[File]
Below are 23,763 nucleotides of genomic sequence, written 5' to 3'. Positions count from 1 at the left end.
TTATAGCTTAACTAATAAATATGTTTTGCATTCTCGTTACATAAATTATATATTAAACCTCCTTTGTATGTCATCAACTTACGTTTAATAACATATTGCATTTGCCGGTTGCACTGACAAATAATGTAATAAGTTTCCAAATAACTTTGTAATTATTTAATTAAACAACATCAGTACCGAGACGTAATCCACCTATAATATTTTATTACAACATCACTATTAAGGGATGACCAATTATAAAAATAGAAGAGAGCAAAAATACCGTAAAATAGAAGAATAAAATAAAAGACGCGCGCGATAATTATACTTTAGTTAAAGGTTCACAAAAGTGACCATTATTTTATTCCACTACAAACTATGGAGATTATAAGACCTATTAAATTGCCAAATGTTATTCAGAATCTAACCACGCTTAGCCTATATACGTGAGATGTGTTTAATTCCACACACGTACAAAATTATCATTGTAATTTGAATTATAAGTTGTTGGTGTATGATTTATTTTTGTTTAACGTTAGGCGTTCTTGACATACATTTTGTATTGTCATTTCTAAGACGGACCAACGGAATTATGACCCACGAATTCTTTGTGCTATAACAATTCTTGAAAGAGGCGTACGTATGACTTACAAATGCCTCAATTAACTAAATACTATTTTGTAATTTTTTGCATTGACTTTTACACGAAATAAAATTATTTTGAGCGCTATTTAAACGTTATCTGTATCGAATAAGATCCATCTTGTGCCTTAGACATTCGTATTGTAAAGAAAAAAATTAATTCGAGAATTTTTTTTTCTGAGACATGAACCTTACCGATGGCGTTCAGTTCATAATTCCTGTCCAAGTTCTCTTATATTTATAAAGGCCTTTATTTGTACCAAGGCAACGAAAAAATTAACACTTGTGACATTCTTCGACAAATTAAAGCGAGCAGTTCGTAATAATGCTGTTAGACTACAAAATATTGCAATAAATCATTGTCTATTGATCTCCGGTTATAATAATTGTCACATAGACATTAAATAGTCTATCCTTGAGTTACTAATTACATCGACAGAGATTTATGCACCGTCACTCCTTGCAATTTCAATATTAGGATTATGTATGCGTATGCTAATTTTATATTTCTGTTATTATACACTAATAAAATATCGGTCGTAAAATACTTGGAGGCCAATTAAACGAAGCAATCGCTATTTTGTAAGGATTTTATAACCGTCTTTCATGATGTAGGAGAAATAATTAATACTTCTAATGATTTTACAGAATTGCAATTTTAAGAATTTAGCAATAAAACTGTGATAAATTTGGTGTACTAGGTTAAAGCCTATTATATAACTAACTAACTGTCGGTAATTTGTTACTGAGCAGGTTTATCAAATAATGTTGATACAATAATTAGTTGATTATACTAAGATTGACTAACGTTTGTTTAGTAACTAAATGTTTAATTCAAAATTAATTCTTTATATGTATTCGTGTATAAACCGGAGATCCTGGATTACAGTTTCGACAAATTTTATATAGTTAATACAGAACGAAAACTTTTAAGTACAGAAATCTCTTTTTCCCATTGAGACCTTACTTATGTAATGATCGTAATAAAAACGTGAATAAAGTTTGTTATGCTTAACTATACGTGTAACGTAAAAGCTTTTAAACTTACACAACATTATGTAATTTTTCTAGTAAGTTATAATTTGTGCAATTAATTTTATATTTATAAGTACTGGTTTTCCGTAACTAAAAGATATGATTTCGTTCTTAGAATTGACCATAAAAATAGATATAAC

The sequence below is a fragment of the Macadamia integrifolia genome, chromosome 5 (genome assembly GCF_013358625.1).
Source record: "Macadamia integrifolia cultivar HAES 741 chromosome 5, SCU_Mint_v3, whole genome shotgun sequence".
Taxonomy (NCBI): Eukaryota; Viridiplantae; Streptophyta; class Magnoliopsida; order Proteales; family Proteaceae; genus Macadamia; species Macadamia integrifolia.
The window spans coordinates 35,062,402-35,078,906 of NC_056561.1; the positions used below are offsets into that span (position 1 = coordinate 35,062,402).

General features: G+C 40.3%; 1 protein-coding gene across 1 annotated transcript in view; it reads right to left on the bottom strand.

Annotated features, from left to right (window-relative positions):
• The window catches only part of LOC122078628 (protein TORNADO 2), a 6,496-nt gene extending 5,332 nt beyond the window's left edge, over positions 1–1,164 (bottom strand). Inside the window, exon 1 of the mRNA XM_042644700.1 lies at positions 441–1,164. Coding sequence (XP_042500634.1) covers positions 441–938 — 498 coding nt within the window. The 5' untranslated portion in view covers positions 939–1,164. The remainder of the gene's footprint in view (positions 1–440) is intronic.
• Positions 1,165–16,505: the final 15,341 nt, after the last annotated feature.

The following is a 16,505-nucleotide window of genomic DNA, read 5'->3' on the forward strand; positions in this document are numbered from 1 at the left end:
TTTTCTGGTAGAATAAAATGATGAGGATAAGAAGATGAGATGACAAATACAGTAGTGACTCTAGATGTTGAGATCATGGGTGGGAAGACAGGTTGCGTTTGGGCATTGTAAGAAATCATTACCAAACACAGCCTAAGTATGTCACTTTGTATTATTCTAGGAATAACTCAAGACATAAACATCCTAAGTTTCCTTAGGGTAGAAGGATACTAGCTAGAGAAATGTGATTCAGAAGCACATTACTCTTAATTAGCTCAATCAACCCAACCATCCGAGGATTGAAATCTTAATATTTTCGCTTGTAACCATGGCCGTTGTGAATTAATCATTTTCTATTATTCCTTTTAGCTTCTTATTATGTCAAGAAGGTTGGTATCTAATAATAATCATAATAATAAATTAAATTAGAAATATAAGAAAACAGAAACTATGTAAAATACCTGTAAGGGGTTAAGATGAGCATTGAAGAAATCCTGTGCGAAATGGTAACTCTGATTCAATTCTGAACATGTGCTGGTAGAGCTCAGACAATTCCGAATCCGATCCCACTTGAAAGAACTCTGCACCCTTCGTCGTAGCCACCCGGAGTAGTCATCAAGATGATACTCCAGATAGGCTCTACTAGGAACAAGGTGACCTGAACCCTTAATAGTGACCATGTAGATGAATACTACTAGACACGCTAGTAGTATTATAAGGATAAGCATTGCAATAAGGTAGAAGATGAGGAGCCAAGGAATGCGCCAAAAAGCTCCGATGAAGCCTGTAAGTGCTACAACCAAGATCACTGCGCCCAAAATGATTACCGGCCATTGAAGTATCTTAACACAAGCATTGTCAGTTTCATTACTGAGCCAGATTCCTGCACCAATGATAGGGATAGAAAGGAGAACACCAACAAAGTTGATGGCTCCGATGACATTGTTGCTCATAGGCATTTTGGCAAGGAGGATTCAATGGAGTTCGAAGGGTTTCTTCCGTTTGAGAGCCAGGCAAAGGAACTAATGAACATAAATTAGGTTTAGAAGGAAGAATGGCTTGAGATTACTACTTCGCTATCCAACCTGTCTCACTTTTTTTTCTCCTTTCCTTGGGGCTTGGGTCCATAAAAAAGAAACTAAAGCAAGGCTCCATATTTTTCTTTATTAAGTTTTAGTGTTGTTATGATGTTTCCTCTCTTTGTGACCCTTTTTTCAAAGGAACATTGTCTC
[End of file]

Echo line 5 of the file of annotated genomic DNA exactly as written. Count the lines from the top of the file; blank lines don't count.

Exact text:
Taxonomy (NCBI): Eukaryota; Viridiplantae; Streptophyta; class Magnoliopsida; order Proteales; family Proteaceae; genus Macadamia; species Macadamia integrifolia.